114 "Datalore"

(airdate: January 18, 1988)

Story: Robert Lewin and Maurice Hurley

Teleplay: Robert Lewin and Gene Roddenberry

Director: Rob Bowman

Lore (uncredited): Brent Spiner

Lt. Cmdr. Argyle: Biff Yeager

Stardate: 41242.4

Captain's Log: The Enterprise arrives at Omicron Theta, where Data was discovered twenty-six years ago, to learn a bit more about Data's past. While examining the now-lifeless colony, the away team discovers a hidden underground facility, including a disassembled android that looks like Data. Upon reassembly, this android declares himself to be Data's brother, Lore. Lore states that he was made too perfect by their creator, Dr. Noonien Soong, and thus the colonists petitioned to have him dismantled and replaced by a less human version: Data. Before he was disassembled, however, Lore made contact with a space-faring crystalline lifeform, which fed on life forces and wiped out the colony on Omicron Theta. Now Lore intends to lead the Crystalline Entity to the Enterprise so that it can feast on them; to this end, he renders Data unconscious and swaps places with him. Wesley becomes suspicious, however, and convinces Dr. Crusher to examine "Lore", who's the real Data. Data confronts Lore while Lore is in a cargo bay, preparing to let the Crystalline Entity attack while the shields are down. Data and Lore spar, with Lore ultimately being beamed into space, while the Crystalline Entity retreats.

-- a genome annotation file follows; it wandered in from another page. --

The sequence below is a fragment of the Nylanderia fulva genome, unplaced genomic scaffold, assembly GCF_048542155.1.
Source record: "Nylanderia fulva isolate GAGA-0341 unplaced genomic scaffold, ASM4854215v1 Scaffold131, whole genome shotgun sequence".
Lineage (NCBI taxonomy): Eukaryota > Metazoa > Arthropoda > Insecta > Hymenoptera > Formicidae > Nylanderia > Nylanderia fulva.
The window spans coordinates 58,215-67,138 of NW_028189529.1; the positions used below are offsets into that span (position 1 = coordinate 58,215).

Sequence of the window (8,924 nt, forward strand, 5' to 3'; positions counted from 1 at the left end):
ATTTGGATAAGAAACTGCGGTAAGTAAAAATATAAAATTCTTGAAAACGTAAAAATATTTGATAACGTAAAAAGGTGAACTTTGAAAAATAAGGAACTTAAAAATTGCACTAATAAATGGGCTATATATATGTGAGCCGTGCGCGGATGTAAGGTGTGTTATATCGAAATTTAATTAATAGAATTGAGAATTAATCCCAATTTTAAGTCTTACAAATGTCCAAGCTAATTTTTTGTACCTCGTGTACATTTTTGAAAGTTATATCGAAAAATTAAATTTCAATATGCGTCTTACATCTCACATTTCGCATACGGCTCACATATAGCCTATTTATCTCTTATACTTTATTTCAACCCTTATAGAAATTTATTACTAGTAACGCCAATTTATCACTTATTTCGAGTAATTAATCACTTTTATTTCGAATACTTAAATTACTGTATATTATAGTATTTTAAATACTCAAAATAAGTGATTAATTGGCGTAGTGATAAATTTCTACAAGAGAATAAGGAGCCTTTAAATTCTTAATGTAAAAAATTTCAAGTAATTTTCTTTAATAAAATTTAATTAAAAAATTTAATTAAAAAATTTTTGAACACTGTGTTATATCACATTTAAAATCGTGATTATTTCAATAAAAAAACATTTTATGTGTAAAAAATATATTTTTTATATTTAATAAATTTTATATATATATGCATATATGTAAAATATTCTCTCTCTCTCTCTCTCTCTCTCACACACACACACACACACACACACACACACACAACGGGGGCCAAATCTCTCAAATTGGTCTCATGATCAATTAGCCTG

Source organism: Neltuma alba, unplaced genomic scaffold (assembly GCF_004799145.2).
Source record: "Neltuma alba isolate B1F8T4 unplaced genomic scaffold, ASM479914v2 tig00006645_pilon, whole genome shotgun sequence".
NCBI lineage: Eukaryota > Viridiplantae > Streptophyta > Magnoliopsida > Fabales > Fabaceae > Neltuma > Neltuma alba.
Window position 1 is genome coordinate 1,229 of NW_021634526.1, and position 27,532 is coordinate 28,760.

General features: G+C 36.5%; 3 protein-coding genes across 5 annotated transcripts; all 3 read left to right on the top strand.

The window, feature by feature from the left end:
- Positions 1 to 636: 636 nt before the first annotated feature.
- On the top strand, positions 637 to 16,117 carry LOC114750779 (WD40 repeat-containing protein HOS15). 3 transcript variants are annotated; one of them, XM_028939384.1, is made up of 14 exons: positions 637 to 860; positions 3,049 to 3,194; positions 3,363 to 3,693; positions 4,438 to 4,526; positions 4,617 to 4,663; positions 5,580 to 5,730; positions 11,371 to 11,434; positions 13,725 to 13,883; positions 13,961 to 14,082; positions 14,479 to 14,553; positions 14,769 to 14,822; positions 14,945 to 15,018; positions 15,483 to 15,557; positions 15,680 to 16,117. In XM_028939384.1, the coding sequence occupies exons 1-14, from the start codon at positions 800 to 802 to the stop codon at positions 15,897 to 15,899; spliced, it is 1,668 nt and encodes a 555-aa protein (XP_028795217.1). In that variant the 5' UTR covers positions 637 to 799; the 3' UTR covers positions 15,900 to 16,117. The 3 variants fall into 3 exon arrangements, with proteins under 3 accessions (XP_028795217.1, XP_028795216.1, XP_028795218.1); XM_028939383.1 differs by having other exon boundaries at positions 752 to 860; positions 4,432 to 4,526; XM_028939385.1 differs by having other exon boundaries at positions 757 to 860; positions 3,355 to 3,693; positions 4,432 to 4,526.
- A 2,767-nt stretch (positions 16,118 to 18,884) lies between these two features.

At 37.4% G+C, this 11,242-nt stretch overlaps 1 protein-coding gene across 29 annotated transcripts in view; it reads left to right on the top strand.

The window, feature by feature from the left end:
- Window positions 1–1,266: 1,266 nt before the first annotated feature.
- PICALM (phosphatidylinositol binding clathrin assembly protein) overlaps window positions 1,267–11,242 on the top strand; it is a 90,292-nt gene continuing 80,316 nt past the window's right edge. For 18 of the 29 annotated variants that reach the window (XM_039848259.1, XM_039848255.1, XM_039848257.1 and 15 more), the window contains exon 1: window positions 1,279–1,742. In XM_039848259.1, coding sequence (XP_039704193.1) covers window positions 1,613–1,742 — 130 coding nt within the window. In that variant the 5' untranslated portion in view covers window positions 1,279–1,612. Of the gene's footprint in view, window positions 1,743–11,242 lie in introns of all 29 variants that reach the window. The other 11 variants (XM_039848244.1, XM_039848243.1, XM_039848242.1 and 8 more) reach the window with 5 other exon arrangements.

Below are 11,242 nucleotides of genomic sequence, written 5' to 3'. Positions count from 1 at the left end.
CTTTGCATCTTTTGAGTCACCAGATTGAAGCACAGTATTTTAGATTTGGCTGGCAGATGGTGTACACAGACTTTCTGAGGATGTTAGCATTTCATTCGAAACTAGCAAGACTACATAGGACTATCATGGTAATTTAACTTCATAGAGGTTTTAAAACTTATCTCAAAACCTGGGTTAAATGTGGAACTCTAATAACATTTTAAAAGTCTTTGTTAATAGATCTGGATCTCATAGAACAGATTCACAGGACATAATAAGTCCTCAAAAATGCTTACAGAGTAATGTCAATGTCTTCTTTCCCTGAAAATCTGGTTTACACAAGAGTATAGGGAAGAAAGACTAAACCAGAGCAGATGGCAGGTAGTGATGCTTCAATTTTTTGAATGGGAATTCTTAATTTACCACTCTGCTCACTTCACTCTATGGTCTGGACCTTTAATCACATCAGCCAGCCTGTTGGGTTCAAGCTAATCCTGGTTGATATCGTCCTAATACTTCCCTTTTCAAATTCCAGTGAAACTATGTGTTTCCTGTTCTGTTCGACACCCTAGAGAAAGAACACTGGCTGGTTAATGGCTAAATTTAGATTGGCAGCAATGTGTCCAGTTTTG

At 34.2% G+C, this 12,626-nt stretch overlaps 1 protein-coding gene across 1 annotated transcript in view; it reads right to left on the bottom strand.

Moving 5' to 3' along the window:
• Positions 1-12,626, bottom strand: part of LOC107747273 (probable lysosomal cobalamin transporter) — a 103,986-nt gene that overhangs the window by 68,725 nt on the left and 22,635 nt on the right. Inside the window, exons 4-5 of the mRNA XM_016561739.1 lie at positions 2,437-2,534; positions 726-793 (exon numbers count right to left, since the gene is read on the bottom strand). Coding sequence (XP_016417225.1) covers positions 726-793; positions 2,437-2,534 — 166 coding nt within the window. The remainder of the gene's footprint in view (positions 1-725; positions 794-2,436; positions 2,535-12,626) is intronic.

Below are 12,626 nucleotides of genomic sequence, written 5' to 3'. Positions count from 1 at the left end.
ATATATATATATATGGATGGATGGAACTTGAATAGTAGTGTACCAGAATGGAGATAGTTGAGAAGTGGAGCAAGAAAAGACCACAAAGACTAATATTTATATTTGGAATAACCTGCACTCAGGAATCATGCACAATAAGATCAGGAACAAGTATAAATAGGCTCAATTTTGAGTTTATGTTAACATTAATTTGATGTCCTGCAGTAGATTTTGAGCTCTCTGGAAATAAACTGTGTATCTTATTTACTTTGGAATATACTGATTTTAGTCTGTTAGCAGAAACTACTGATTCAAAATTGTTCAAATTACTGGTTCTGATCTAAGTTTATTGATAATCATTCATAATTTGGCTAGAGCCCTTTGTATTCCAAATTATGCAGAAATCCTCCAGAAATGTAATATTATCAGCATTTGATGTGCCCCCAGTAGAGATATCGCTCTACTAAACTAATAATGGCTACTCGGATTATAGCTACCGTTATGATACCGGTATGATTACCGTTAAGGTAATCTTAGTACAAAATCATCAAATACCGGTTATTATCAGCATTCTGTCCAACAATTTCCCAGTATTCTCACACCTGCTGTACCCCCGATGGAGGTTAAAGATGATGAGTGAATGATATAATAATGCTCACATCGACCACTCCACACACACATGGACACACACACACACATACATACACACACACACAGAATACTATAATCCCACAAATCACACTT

Whoops!: Riker's log is missing a number in the stardate ("4124.5" instead of, say, "41242.5") - and it appears to be out of numeric sequence with the other logs anyway. (Picard's next log is dated 41242.45, for instance, while the log after that is 41242.5, the same as this one seemingly is.) They go to all the trouble of establishing that Data doesn't use contractions while Lore does, and then at the very end Data uses one anyway ("Yes, sir, I'm fine"). And what's so difficult about contractions that Data can't use them properly? While their use isn't completely straightforward, they're also not particularly idiosyncratic and so should be easily learnable.